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BY Mindy Loya

“Don’t try this at home,” Claudius Conrad, M.D., Ph.D., quips as he lectures on the historical ties between music and medicine. Conrad, an assistant professor of Surgical Oncology, explains to his audience that in the Middle Ages, popular prescriptions involved specific musical combinations. The example he offers involves alternating between playing the flute and harp to alleviate gout.

Despite the long-standing connection between...

BY Gillian Kruse

A stem cell transplant patient recently returned to MD Anderson for a follow-up visit with sore ribs. But he wasn’t relapsing or experiencing...

BY Jaymee Fiskum

I never really thought about life after cancer. I was too busy just dealing with the ways stage IV anaplastic large T cell lymphoma small...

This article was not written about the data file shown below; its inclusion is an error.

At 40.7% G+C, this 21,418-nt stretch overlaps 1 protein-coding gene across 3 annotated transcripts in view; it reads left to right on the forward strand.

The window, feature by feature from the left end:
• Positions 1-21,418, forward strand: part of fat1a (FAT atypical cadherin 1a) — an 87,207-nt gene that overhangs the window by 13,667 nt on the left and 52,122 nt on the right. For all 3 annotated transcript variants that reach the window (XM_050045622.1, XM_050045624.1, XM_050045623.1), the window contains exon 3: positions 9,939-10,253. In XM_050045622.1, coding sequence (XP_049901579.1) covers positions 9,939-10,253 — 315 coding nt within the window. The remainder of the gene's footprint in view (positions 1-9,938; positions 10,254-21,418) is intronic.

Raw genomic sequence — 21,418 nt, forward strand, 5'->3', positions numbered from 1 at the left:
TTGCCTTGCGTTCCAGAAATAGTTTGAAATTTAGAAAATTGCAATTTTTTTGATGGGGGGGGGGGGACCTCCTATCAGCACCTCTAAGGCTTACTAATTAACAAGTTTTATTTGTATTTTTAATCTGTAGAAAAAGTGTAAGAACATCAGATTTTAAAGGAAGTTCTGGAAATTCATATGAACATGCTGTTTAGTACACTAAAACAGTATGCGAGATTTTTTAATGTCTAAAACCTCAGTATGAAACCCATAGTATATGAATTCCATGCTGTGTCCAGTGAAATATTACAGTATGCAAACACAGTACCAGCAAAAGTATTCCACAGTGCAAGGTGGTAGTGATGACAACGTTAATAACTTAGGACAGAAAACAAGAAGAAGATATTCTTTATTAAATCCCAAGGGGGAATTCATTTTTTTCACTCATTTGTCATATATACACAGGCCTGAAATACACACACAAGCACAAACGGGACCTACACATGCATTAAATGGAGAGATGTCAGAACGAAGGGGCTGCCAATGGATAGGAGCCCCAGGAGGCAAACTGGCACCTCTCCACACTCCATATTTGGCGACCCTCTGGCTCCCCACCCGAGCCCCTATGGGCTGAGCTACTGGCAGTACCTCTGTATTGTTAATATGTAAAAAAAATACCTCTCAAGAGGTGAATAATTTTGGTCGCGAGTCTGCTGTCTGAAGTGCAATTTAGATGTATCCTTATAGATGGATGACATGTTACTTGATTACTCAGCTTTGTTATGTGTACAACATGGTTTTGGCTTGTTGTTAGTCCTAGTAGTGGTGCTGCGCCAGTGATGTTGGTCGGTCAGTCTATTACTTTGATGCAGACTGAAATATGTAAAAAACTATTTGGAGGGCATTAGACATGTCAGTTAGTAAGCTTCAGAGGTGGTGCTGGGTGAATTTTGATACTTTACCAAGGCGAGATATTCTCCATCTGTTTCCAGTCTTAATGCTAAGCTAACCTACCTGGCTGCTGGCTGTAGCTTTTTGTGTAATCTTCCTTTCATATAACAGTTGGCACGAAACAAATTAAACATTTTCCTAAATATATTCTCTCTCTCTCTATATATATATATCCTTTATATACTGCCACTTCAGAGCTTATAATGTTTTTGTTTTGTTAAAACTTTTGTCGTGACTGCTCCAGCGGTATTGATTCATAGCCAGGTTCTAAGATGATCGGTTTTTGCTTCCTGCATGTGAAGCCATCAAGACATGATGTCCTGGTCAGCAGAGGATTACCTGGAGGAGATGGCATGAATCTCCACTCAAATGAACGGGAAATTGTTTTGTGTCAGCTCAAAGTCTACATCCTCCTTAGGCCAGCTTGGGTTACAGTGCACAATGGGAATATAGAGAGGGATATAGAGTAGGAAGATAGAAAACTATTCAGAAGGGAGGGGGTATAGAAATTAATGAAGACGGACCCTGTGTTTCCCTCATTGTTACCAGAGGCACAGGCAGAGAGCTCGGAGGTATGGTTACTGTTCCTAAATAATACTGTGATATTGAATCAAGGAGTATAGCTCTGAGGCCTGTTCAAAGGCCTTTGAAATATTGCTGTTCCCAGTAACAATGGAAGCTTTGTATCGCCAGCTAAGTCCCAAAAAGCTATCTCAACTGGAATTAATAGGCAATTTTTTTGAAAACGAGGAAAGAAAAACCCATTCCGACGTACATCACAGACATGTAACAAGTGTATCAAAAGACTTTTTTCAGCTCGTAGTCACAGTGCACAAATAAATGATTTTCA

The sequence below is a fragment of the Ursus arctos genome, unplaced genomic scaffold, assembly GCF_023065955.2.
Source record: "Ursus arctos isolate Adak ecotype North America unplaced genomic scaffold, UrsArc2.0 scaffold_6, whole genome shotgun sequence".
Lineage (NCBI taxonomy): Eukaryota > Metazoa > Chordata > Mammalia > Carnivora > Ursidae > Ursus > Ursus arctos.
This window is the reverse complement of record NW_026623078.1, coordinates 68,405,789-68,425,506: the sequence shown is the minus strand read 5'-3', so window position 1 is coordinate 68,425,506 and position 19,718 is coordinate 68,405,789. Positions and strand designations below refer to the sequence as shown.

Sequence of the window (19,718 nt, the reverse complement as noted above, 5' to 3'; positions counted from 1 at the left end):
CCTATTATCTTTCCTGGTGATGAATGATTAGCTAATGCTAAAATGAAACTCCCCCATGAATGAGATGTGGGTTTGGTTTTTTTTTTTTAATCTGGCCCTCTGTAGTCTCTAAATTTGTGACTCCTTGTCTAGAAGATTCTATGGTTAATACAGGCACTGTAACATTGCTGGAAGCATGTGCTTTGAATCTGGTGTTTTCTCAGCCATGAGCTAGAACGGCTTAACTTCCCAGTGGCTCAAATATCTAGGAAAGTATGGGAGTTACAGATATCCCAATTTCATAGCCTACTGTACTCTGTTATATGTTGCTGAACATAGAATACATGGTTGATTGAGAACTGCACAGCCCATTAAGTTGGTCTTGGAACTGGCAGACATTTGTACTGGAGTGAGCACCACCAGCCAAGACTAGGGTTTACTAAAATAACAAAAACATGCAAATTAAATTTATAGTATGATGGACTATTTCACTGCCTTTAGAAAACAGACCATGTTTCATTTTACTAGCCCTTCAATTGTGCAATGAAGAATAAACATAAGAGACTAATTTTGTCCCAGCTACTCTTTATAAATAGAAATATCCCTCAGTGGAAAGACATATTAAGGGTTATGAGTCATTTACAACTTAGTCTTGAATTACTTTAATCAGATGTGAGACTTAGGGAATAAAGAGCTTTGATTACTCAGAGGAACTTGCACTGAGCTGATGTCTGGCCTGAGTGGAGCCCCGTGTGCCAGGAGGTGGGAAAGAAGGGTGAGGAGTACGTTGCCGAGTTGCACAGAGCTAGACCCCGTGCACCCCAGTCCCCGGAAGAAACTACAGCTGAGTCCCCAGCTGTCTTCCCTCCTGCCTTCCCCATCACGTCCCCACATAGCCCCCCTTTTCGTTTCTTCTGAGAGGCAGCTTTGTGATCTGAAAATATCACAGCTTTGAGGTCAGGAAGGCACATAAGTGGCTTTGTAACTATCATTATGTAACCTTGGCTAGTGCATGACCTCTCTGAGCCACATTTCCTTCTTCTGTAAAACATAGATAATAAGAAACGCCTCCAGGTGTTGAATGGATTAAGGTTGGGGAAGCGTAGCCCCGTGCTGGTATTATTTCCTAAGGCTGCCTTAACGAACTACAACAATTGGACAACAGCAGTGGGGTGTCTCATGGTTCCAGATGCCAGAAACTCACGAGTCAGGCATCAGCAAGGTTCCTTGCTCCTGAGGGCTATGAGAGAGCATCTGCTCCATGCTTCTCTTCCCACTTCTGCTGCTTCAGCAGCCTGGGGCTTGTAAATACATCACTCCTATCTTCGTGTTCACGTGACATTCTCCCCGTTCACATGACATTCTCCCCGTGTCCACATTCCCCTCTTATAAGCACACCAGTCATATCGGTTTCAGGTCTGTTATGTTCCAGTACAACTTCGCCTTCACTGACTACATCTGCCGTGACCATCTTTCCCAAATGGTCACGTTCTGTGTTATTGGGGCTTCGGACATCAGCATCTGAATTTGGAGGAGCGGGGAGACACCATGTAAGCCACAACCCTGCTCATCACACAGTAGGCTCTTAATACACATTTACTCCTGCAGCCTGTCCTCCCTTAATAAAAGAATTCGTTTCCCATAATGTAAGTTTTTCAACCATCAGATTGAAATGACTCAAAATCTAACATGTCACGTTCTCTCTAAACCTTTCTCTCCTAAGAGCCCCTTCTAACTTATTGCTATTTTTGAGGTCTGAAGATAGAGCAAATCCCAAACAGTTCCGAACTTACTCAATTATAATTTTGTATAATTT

BY Carol Bryce

Dragons are protectors, the young patient believed. So she envisioned herself standing next to a dragon in a giant digitally printed mural.

Another patient loved to paint pictures of elephants and decided he wanted to paint colorful designs on a real one.

Yet another wanted to gather all her artwork and publish it in book format.

Our Arts in Medicine Program gave all three young people the guidance and tools they...

BY Tina Ladowski

In October 2013, I underwent surgery in Arizona to remove a tumor in my left eye. Waking up after surgery, I vividly remember asking my surgeon...

BY Audrey Seykora

Michelene Shannon is well-aware of MD Anderson’s vast resources and research – she’s been an employee here for 10 years. But in January 2014...

BY Ralph Lilja

For several months before my cancer diagnosis, I experienced bouts of extreme fatigue. At 58, I attributed this to the normal aging process...

BY Cora Connor

When my brother, Herman, was diagnosed with stage IV kidney cancer in early 2012, my family and I were devastated. We felt hopeless, especially...

BY Britt Reddy-Cables

My T-cell lymphoma and acute lymphoblastic leukemia diagnoses came towards the end of summer break during my sophomore year of college. While...